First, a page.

AB: I’ve been talking to a lot of landlords and developers about Wu’s proposal, and it has been interesting to hear that most are in agreement that a rent cap of CPI + 6 percent (what Wu has proposed and the City Council passed on to the Legislature last week), wouldn’t be a huge pain point for property owners. They’re more against the policy because they’re worried about the rent cap going lower. And to sum up why landlords dislike low rent caps: essentially, their concern (which has some historical evidence to back it up), is that low rent caps prevent them from being able to recoup regular maintenance and upkeep costs on their buildings. And they argue that, if property owners can’t make back money on their buildings, developers won’t want to build here, and that will drive housing production into the ground. Wu’s policy is more modest than others that have been enacted in the US, so it’s hard to know exactly how housing production will be impacted.
The other big piece of Wu’s proposal to pay attention to is the 15-year exemption for new construction. Generally speaking, most developers can make back their money and then some in 15 years.
What are online tools or resources do you know of to help people find housing?
AB: Housing Navigator is a work-in-progress site that complies available affordable housing in the region. I’m not sure many folks know about it. Useful resource.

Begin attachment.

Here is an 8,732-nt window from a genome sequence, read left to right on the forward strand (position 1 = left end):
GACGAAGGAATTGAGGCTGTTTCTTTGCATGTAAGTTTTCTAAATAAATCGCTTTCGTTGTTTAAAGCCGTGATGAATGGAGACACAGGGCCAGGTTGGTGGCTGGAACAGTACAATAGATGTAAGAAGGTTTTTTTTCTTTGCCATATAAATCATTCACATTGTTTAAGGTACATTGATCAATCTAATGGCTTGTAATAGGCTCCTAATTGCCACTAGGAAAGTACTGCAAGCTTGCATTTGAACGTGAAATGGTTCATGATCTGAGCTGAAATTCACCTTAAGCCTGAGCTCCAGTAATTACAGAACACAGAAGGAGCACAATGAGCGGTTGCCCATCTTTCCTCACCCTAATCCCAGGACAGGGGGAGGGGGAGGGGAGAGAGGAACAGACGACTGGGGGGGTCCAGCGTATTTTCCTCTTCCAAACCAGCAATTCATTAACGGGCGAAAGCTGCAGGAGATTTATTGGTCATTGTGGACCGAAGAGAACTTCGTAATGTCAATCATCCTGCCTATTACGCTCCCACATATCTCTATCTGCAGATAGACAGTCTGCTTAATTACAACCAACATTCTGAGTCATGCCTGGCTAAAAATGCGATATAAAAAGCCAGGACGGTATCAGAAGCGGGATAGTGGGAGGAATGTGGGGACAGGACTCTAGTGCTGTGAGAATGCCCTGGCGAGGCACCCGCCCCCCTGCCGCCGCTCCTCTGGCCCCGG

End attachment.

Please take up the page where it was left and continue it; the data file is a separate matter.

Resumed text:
I’m a first-time buyer that’s been looking at homes in the North Shore for the past 2 years - I’ve seen the price for an entry level move-in-ready home rise to about $800,000 for 1,500 square feet with a minimum of 3 bedrooms. While prices have cooled in other areas of the US due to rising interest rates, I haven’t seen prices drop in Greater Boston. The supply of new homes on the market has dropped substantially. How do buyers justify these prices? Is their expectation that prices will continue to rise over the next 10 years due to limited supply and global warming making other areas more difficult to live in? With the rise of remote work, I’d think it would be easier for more buyers to sprawl into cheaper markets.
AB: Unfortunately, the situation in Boston is such that prices don’t really have much of anywhere to go in the long term but up. We’ve seen some really gradual price decreases over the last few months, but that has largely been the market correcting for the pace at which prices increased in 2021.
You’re also seeing listings at high prices because the sellers who are willing to wade into the market right now may remember their neighbor selling their single-family for $900,000 last year, and want to get the same kind of return on their property.
Why do you think people a feel the need to live in the same few square miles? Can’t people live somewhere else? There just literally isn’t enough space. Look at Hong Kong. More expensive than Boston and they build housing like no tomorrow! Maybe not everyone gets to live exactly where they want.